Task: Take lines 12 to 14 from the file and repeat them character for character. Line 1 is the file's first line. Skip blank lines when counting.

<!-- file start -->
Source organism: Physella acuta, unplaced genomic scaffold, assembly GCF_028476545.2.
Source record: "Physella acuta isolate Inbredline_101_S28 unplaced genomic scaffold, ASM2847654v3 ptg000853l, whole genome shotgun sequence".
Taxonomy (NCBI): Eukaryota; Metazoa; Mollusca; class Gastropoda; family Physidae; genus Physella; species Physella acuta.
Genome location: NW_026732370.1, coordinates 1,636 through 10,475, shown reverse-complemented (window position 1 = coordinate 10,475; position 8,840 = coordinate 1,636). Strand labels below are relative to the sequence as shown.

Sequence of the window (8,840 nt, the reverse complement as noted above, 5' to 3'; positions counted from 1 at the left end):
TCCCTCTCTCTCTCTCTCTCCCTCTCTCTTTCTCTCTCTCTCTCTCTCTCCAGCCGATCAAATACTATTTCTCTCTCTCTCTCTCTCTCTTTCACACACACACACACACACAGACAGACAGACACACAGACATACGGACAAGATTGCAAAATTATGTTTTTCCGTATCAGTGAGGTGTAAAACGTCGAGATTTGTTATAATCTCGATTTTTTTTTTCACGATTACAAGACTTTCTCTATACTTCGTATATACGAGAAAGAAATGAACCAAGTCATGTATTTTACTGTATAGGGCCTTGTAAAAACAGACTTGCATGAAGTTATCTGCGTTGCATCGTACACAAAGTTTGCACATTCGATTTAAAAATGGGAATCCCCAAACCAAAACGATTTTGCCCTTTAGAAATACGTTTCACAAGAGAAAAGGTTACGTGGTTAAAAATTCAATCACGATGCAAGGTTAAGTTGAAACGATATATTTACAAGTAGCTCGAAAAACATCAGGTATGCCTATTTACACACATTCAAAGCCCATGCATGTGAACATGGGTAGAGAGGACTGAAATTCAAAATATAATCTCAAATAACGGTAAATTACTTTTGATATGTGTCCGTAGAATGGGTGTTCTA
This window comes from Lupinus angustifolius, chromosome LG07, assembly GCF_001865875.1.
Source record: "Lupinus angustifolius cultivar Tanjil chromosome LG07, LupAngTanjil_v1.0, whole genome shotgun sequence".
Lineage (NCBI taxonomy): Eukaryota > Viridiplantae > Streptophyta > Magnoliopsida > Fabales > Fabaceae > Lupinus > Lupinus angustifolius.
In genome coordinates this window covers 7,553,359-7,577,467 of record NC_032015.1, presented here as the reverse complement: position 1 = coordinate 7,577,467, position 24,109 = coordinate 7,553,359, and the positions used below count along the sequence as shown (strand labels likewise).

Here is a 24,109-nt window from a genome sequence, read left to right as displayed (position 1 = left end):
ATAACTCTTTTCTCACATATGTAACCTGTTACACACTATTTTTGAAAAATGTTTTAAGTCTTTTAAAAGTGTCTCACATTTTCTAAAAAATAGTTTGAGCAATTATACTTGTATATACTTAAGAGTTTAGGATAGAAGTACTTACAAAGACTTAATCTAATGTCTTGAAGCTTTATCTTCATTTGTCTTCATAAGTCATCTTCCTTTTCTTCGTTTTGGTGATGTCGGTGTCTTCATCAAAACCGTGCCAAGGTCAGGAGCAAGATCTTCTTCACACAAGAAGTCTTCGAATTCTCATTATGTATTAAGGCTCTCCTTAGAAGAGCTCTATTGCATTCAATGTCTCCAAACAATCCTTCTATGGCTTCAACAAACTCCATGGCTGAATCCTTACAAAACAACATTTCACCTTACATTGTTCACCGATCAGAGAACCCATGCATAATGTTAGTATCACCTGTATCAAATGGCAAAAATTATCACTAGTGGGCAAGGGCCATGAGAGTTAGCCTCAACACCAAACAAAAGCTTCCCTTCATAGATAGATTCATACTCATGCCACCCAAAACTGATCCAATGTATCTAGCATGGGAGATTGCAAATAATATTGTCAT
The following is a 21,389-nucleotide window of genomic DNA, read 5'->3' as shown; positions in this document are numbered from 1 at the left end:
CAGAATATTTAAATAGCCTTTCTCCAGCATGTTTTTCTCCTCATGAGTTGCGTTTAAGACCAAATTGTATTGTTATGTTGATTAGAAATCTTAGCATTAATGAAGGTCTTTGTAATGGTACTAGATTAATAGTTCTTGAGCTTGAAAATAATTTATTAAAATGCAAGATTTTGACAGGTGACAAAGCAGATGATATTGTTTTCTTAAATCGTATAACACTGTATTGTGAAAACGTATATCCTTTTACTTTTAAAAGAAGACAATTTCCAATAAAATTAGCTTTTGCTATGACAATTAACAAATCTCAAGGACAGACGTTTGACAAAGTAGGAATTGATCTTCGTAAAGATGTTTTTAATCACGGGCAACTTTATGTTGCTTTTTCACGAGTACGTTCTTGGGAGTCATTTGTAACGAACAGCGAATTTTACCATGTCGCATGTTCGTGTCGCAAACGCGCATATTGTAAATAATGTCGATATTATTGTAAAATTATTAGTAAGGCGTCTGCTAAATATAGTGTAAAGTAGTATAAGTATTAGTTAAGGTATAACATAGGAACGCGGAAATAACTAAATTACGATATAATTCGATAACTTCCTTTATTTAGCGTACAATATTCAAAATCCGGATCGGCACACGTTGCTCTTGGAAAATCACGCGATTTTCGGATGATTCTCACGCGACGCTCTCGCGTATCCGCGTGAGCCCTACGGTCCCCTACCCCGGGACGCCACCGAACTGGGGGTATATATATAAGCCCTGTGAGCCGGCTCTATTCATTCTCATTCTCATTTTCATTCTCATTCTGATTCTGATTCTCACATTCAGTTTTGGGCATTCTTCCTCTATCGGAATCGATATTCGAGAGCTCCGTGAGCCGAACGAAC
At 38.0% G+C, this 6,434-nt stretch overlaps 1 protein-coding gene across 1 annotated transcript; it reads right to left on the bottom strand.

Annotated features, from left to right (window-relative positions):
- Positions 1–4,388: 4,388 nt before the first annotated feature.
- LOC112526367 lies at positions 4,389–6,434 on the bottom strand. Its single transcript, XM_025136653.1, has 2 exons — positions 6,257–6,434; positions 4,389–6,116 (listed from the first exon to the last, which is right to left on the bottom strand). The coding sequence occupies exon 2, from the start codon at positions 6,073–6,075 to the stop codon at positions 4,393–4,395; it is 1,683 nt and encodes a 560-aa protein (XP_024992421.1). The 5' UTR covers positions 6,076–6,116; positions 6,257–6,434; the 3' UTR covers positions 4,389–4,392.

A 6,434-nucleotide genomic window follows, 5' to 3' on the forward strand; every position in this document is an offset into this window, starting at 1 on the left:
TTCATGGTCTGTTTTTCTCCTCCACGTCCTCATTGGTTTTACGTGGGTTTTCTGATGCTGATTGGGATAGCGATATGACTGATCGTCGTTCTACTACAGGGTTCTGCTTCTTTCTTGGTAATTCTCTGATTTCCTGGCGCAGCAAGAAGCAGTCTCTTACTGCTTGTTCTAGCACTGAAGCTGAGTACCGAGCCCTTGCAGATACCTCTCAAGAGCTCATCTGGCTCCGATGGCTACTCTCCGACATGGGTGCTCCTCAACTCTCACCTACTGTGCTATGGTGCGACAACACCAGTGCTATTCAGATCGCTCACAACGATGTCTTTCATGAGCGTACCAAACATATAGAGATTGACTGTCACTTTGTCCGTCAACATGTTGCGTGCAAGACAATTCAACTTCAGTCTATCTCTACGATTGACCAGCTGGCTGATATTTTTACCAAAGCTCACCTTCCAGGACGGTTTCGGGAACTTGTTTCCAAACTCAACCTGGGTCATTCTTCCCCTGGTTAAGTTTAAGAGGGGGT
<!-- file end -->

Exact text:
ATAACTCTTTTCTCACATATGTAACCTGTTACACACTATTTTTGAAAAATGTTTTAAGTCTTTTAAAAGTGTCTCACATTTTCTAAAAAATAGTTTGAGCAATTATACTTGTATATACTTAAGAGTTTAGGATAGAAGTACTTACAAAGACTTAATCTAATGTCTTGAAGCTTTATCTTCATTTGTCTTCATAAGTCATCTTCCTTTTCTTCGTTTTGGTGATGTCGGTGTCTTCATCAAAACCGTGCCAAGGTCAGGAGCAAGATCTTCTTCACACAAGAAGTCTTCGAATTCTCATTATGTATTAAGGCTCTCCTTAGAAGAGCTCTATTGCATTCAATGTCTCCAAACAATCCTTCTATGGCTTCAACAAACTCCATGGCTGAATCCTTACAAAACAACATTTCACCTTACATTGTTCACCGATCAGAGAACCCATGCATAATGTTAGTATCACCTGTATCAAATGGCAAAAATTATCACTAGTGGGCAAGGGCCATGAGAGTTAGCCTCAACACCAAACAAAAGCTTCCCTTCATAGATAGATTCATACTCATGCCACCCAAAACTGATCCAATGTATCTAGCATGGGAGATTGCAAATAATATTGTCAT
The following is a 21,389-nucleotide window of genomic DNA, read 5'->3' as shown; positions in this document are numbered from 1 at the left end:
CAGAATATTTAAATAGCCTTTCTCCAGCATGTTTTTCTCCTCATGAGTTGCGTTTAAGACCAAATTGTATTGTTATGTTGATTAGAAATCTTAGCATTAATGAAGGTCTTTGTAATGGTACTAGATTAATAGTTCTTGAGCTTGAAAATAATTTATTAAAATGCAAGATTTTGACAGGTGACAAAGCAGATGATATTGTTTTCTTAAATCGTATAACACTGTATTGTGAAAACGTATATCCTTTTACTTTTAAAAGAAGACAATTTCCAATAAAATTAGCTTTTGCTATGACAATTAACAAATCTCAAGGACAGACGTTTGACAAAGTAGGAATTGATCTTCGTAAAGATGTTTTTAATCACGGGCAACTTTATGTTGCTTTTTCACGAGTACGTTCTTGGGAGTCATTTGTAACGAACAGCGAATTTTACCATGTCGCATGTTCGTGTCGCAAACGCGCATATTGTAAATAATGTCGATATTATTGTAAAATTATTAGTAAGGCGTCTGCTAAATATAGTGTAAAGTAGTATAAGTATTAGTTAAGGTATAACATAGGAACGCGGAAATAACTAAATTACGATATAATTCGATAACTTCCTTTATTTAGCGTACAATATTCAAAATCCGGATCGGCACACGTTGCTCTTGGAAAATCACGCGATTTTCGGATGATTCTCACGCGACGCTCTCGCGTATCCGCGTGAGCCCTACGGTCCCCTACCCCGGGACGCCACCGAACTGGGGGTATATATATAAGCCCTGTGAGCCGGCTCTATTCATTCTCATTCTCATTTTCATTCTCATTCTGATTCTGATTCTCACATTCAGTTTTGGGCATTCTTCCTCTATCGGAATCGATATTCGAGAGCTCCGTGAGCCGAACGAAC